When your inheritance is in trust, it’s protected.
This means that it’s available for your use, and likely your children’s use, but no one else. The trust will be drafted with protective language so that if you get sued in malpractice or stemming from a car accident, go bankrupt, experience business failure, or get divorced, the assets are protected.
If you have inherited outright, the assets could be seized by these creditors and others.
When your inheritance is in trust, you can more easily ward off predators.
When predators know that you’ve inherited, you are likely to get requests to invest, make a loan, make a gift, and donate to charity. It can be overwhelming. When your inheritance is in trust, you can more easily ward off predators. For example, when an unscrupulous Cousin Vinny asks to borrow money, you can respond, “Sorry, Cousin Vinny, it’s all tied up in trust.”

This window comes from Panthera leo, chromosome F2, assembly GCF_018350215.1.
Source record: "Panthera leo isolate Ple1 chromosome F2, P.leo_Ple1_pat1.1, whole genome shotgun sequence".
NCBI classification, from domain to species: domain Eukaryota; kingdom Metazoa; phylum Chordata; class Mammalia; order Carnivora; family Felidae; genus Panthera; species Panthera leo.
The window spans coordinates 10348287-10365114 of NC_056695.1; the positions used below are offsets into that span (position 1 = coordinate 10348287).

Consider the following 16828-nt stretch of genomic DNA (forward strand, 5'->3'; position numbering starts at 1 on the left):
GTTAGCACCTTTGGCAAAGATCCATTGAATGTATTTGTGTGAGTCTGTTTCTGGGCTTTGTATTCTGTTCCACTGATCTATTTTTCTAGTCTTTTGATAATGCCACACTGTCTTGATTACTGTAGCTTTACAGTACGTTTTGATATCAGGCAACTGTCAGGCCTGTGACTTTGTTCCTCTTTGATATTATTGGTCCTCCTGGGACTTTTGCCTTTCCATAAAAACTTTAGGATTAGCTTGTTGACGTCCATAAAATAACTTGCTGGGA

Think of your inheritance as being held in a treasure chest.
When you inherit in trust, you inherit a treasure chest; and, you have the only key to the treasure chest; your creditors and predators have no access. You can access the treasure to buy a house, car, food, and pay utilities and medical bills. You can really access the treasure for any of your needs: health, education, and maintenance.
Keep assets in your treasure chest.
As you make investments and, perhaps, purchase a home. Keep the assets in the trust. For example, when you purchase a home, purchase it in the name of your trust, not in your individual name or joint names with your spouse. If the house in titled in the name of the trust, it cannot be taken from you.
If you have any questions about inheriting in trust or about running your trust, consult with a qualified estate planning attorney.